Computer Performance, Exchange 2007

Exchange 2007 Server  - Mailbox Role

Exchange 2007 Server - Mailbox Role Exchange 2007 Server - Mailbox Role

The purpose of this page is to explain what happens on a mailbox server.  I will emphasise the new features of Server 2007. 

Topics for Exchange 2007 Server Mailbox Role

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Introduction to the Exchange 2007 Mailbox RoleExchange 2007 Server Mailbox Role

Mailbox is one of five roles of Exchange 2007 Server.  Typically you select this role when you install the server, else you call for the Control Panel, Add or Remove Programs and add the Mailbox Role.  In truth this is the most important role and requires more powerful servers than the other Exchange server roles.

To configure this (or any other role), launch the Exchange Management Console. Click on the Server Configuration tab, and then select: Mailbox.  (See mailbox screenshot to the right.)

Planning your Exchange 2007 Mailbox Server

  1. Calculate the total number of mailboxes in your organization.  Breakdown by site/location.  (1+ 1 Processor per 1,000 mailboxes is a good rule of thumb).
  2. Guestimate increase in email usage for next 2 years.
  3. Decide mailbox size limitations.  (Suggest 5MB per user?)
  4. Where are you in the hardware refresh cycle?  Will you be using clustering?
  5. Ask: 'Is this a good time to change our storage technologies?'  Would storage area network (SAN) or directly attached storage (DAS) be a better solution compared with what you have at the moment?
  6. How many storage groups will you require?  Implications for Standard Edition. (8GB of RAM would be good for 10 storage groups.)
  7. Review the types of Outlook clients that Exchange 2007 services.
  8. Any public folders?
  9. Think about message retention and Journaling requirements.
  10. Ponder what current requirements will change when you deploy Exchange Server 2007.
  11. Decide on whether to deploy dedicated server roles for mailboxes and public folder servers.  Consider the other Exchange 2007 Server Roles, for instance, will the mailbox server have auxiliary roles such as Unified Messaging?  Ratio of servers; 6 Mailbox : 1 Hub Transport.  4 Mailbox : 1 Client Access.
  12. Review your service level agreements (SLA), update the acceptable availability expectations and recovery times.  Should we try CCR (Cluster Continuous Replication)?

Recommendations for up to 1,000 Mailboxes

  • 64-bit hardware. Twin (quad) processor.  Check the supplier on the Windows Server Catalog (HCL).
  • 4 GB RAM.
  • 4 Storage groups.
  • 5 GB Disk space.  RAID 1/0  Data striped across mirrored sets.  (Avoid RAID 0/1)
  • Standard edition of Exchange 2007 Server SP1 or later.

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Getting to Know the Storage Group Files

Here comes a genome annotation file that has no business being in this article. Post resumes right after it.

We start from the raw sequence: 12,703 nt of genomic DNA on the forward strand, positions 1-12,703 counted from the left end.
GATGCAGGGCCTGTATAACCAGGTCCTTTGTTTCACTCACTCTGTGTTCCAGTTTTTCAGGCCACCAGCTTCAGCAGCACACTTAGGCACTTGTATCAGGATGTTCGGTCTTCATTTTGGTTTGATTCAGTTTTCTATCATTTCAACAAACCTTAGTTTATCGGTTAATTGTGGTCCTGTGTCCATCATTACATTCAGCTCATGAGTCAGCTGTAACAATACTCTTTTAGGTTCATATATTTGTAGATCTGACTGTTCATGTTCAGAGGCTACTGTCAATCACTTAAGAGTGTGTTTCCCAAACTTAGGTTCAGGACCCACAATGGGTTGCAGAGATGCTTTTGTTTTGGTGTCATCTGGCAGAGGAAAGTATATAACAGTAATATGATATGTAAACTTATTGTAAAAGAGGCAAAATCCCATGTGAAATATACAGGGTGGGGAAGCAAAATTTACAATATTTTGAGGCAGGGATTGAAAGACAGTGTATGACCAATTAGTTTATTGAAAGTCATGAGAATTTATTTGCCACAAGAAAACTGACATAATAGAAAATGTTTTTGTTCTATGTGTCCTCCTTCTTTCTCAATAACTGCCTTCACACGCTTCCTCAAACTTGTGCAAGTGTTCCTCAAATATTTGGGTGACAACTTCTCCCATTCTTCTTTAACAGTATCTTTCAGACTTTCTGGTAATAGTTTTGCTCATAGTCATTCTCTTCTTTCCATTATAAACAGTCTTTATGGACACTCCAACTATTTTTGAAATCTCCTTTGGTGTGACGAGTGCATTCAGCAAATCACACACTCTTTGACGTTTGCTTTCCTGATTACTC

The killer reason for understanding how the database files work is to create efficient backups which actually work, and also to understand what to do if you have to recover a mailbox store.  As with Exchange 2003 it is the Extensible Storage Engine (ESE) that handles the transactions.  Here is the path to check the files that I am going to discuss:

C: \Program Files\Microsoft\Exchange Server\Mailbox. 

Database.edb

The key point is that each mailbox database is contained within a single file.  Consequently, these .edb files can grow to be very large.  As Exchange Server 2007 is a modern email system the database can store rich text and attachments, another reason why this file will be so big. 

A typical size for a an .edb database would be 40-120 GB, much bigger and you should consider creating another mailstore.  Another recommendation is to have each database in its own storage group until you hit the limit of 50 (5 on Standard Edition).  The advantages of segregating the databases are: flexibility, performance if you have multiple disks, and for recovery.  You can check mailbox statistics via the Exchange Management Console, Server Configuration, Mailbox.

.stm These stream files are no longer used.  The MIME stuff is now stored in the .edb files, making them even larger!

Log Files

Log files store transaction information about what went on in the mailstores.  The current log file with transactions waiting to be processed is usually E00.log, whereas logs that have already been processed have the format, Enn000000000x.log.  The difference is that current logs have no more than three characters whereas processed logs have at least ten characters.  The nn represent the log prefix and x is a hexadecimal number.

For better recoverability, these log files have been reduced from 5MB in Exchange 2003 to 1MB in Exchange 2007.  Actually these completed log files are precisely 1,024 KB.  Good news, the maximum number of log files has been raised two-thousand fold from 1 million to 2 billion.  Microsoft increased the limit in response to problems with Exchange 2003 where heavy duty servers ran out of logs after 2 or 3 years.

It's worth reminding ourselves that multiple database in the same Storage Group, all share the same transaction logs.  To give a specific example, 1 Storage Group with 4 Databases equals 1 set of transaction logs.  4 Storage Groups each with 1 Database means 4 sets of transaction logs.

Best Practice for Transaction Logs

Raid 1, also know as disk mirroring, is better than Raid 5 because transaction logs do lots of writing to disk.  I would not rush to incur the expense of Raid 1/0 until performance monitoring convinced me that there was a significant disk bottleneck.

One pleasant side-effect of a full backup is that it can safely truncate or delete old logs, because their transactions are contained in the backup.

Avoid circular logging, it's just not worth the hassle for the saving in disk space; in particular, disaster recovery would be a nightmare if you tick the circular logging checkbox.  Talking of saving disk space, compressed drives are counterproductive for Exchange logs.  Therefore, it is better to buy a bigger disk, or use SAN instead of dabbling with drive compression.